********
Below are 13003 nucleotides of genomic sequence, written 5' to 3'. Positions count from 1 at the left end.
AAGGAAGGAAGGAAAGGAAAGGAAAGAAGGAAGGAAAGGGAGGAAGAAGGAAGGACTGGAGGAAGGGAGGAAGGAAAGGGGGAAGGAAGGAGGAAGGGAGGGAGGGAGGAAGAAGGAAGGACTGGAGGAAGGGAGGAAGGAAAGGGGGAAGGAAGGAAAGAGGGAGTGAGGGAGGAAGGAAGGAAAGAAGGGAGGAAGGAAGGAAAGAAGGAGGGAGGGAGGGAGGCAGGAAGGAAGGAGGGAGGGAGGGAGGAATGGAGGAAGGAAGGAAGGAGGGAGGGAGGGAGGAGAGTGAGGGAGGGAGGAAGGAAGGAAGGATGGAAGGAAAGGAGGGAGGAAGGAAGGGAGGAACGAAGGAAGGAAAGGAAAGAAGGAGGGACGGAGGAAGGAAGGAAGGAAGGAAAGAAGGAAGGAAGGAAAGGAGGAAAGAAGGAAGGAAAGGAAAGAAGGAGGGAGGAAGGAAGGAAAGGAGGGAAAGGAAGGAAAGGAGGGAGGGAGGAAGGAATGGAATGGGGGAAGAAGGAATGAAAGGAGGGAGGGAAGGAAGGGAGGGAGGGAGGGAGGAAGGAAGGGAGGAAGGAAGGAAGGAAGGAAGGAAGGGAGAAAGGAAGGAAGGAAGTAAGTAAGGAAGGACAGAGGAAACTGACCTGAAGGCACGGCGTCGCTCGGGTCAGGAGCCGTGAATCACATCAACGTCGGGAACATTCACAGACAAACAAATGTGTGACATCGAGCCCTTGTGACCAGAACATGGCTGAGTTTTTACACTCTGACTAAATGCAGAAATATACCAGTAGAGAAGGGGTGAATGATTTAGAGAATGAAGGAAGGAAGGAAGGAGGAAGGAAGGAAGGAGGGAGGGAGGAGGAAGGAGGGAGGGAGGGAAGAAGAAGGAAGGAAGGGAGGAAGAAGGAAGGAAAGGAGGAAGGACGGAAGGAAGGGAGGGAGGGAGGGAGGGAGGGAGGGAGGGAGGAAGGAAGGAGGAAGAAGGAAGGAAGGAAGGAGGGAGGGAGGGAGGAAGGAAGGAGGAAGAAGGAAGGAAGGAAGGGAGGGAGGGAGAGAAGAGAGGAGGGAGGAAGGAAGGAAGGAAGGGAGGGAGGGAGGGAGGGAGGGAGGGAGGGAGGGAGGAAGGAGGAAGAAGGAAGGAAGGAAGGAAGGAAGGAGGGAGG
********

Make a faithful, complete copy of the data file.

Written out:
Below are 13003 nucleotides of genomic sequence, written 5' to 3'. Positions count from 1 at the left end.
AAGGAAGGAAGGAAAGGAAAGGAAAGAAGGAAGGAAAGGGAGGAAGAAGGAAGGACTGGAGGAAGGGAGGAAGGAAAGGGGGAAGGAAGGAGGAAGGGAGGGAGGGAGGAAGAAGGAAGGACTGGAGGAAGGGAGGAAGGAAAGGGGGAAGGAAGGAAAGAGGGAGTGAGGGAGGAAGGAAGGAAAGAAGGGAGGAAGGAAGGAAAGAAGGAGGGAGGGAGGGAGGCAGGAAGGAAGGAGGGAGGGAGGGAGGAATGGAGGAAGGAAGGAAGGAGGGAGGGAGGGAGGAGAGTGAGGGAGGGAGGAAGGAAGGAAGGATGGAAGGAAAGGAGGGAGGAAGGAAGGGAGGAACGAAGGAAGGAAAGGAAAGAAGGAGGGACGGAGGAAGGAAGGAAGGAAGGAAAGAAGGAAGGAAGGAAAGGAGGAAAGAAGGAAGGAAAGGAAAGAAGGAGGGAGGAAGGAAGGAAAGGAGGGAAAGGAAGGAAAGGAGGGAGGGAGGAAGGAATGGAATGGGGGAAGAAGGAATGAAAGGAGGGAGGGAAGGAAGGGAGGGAGGGAGGGAGGAAGGAAGGGAGGAAGGAAGGAAGGAAGGAAGGAAGGGAGAAAGGAAGGAAGGAAGTAAGTAAGGAAGGACAGAGGAAACTGACCTGAAGGCACGGCGTCGCTCGGGTCAGGAGCCGTGAATCACATCAACGTCGGGAACATTCACAGACAAACAAATGTGTGACATCGAGCCCTTGTGACCAGAACATGGCTGAGTTTTTACACTCTGACTAAATGCAGAAATATACCAGTAGAGAAGGGGTGAATGATTTAGAGAATGAAGGAAGGAAGGAAGGAGGAAGGAAGGAAGGAGGGAGGGAGGAGGAAGGAGGGAGGGAGGGAAGAAGAAGGAAGGAAGGGAGGAAGAAGGAAGGAAAGGAGGAAGGACGGAAGGAAGGGAGGGAGGGAGGGAGGGAGGGAGGGAGGGAGGAAGGAAGGAGGAAGAAGGAAGGAAGGAAGGAGGGAGGGAGGGAGGAAGGAAGGAGGAAGAAGGAAGGAAGGAAGGGAGGGAGGGAGAGAAGAGAGGAGGGAGGAAGGAAGGAAGGAAGGGAGGGAGGGAGGGAGGGAGGGAGGGAGGGAGGGAGGAAGGAGGAAGAAGGAAGGAAGGAAGGAAGGAAGGAGGGAGG